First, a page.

Eavesdropping 101

Norman Mailer eavesdropped on strangers’ conversations. So did J. D. Salinger. Tim Robbins does it, too. If you browse writing tips from great authors, you’ll discover that many suggest eavesdropping as a legitimate writing tool.

This idea of listening to conversations may sound appalling, but the truth is that most writers can’t help but eavesdrop. When they listen, they pick up not only unique snippets of dialog but also story ideas. Add people watching, and you’ll find a surfeit of characters clamoring to find their ways into books and stories.

There are several good reasons why writers eavesdrop.

If working on a story outline, then go where your characters might go. Listen, watch, and take notes. This helps to develop characters’ physical descriptions and personalities. It also provides clues about how characters interact within certain settings. When eavesdropping, pay attention to the flow of the voices, the pitch, volume and cadence. Take note of slang and regional dialect. If you hear a great line, jot it down word for word. You might want to use it someday.

Maybe you’re in a full-blown writer’s block and need story ideas. One way to break loose is to spend a day or two eavesdropping and people watching. Restaurants and coffee shops are perfect for eavesdropping. So are waiting rooms, hotel lobbies, and public transportation. Kid-friendly venues, like playgrounds or public swimming pools, are venues for parent-child/child-child conversations and humorous anecdotes. Quiet places, like libraries and museums, work for scholarly and serious dialog. Experiment. Take yourself on eavesdropping adventures to places you otherwise might not go.

Thornton Wilder offered the best reason to eavesdrop. He said, “There’s nothing like eavesdropping to show you that the world outside your head is different from the world inside your head.” Some of the best story ideas come from observing the everyday life of people around you. As the saying goes, Truth is stranger than fiction.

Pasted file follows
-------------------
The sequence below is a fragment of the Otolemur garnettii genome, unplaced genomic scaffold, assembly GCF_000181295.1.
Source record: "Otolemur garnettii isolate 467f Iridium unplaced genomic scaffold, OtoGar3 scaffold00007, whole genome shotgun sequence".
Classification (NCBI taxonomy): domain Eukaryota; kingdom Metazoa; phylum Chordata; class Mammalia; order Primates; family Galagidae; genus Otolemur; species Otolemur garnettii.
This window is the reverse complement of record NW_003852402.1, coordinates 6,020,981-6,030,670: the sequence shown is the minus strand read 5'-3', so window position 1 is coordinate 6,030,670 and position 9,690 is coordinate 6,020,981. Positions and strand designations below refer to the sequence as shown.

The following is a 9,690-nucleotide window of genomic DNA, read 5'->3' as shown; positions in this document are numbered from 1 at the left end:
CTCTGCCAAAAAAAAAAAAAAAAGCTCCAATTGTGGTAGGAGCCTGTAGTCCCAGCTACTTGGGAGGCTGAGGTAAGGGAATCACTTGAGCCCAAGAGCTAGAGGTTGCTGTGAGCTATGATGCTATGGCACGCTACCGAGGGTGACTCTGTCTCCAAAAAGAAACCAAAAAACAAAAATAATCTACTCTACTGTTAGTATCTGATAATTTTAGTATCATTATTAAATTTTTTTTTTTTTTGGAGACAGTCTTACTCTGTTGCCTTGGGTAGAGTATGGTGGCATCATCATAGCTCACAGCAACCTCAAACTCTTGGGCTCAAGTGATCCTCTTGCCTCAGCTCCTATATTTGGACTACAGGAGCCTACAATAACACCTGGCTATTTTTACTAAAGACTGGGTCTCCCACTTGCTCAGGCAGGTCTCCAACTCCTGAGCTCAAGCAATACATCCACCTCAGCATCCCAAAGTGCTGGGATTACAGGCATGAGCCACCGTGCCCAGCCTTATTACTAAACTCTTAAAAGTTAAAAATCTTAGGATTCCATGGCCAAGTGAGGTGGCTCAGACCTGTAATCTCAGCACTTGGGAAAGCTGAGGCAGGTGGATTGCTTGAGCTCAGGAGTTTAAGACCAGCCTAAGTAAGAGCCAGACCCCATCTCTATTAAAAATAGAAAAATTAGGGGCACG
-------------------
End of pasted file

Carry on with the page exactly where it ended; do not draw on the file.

I admit that I’ve been eavesdropping for years. Here are a few humorous snippets from my files:

Farmer in a rural cafe: “I nearly run over my wife in the cornfield this mornin’.”
Waitress pouring coffee: “What the heck was Ruth doin’ in the cornfield?”
Farmer: “Said she was lookin’ for somethin’ that flew off the porch last night.”

Woman talking on her cell phone on the train:
“Before you fold the laundry tell Mark to take his underpants off the dog.”

Doctor’s waiting room:
Woman 1: “…then he went to Italy and saw the Parthenon.”
Woman 2: “You mean the Coliseum.”
Woman 1: “I thought he said the Parthenon.”
Woman 2: “The Parthenon is in Greece. The Coliseum is in Italy. It’s where Daniel was in the lion’s den.”

And a few strange (but real) names I’ve gathered along the way:

 

Christina Pickles,
Ruby Knuckles,
Baldwin Bump, and
Pastor Peacock

 

So what are you waiting for? Get out there and eavesdrop!

 

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2 Comments

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2 responses to “Eavesdropping 101

  1. Hi Jean –

    Love this article! Christina Pickles? What a great character name that would make!

    I'll throw in a couple of other places good for inspiration: the mall and work. 🙂

    I'll be linking to this post in the near future.

    Blessings,
    Susan

  2. Hi, Susan.

    The mall and work places are great venues for eavesdropping and people watching. Thanks for suggesting them.

    Glad you enjoyed this post.

    Jean

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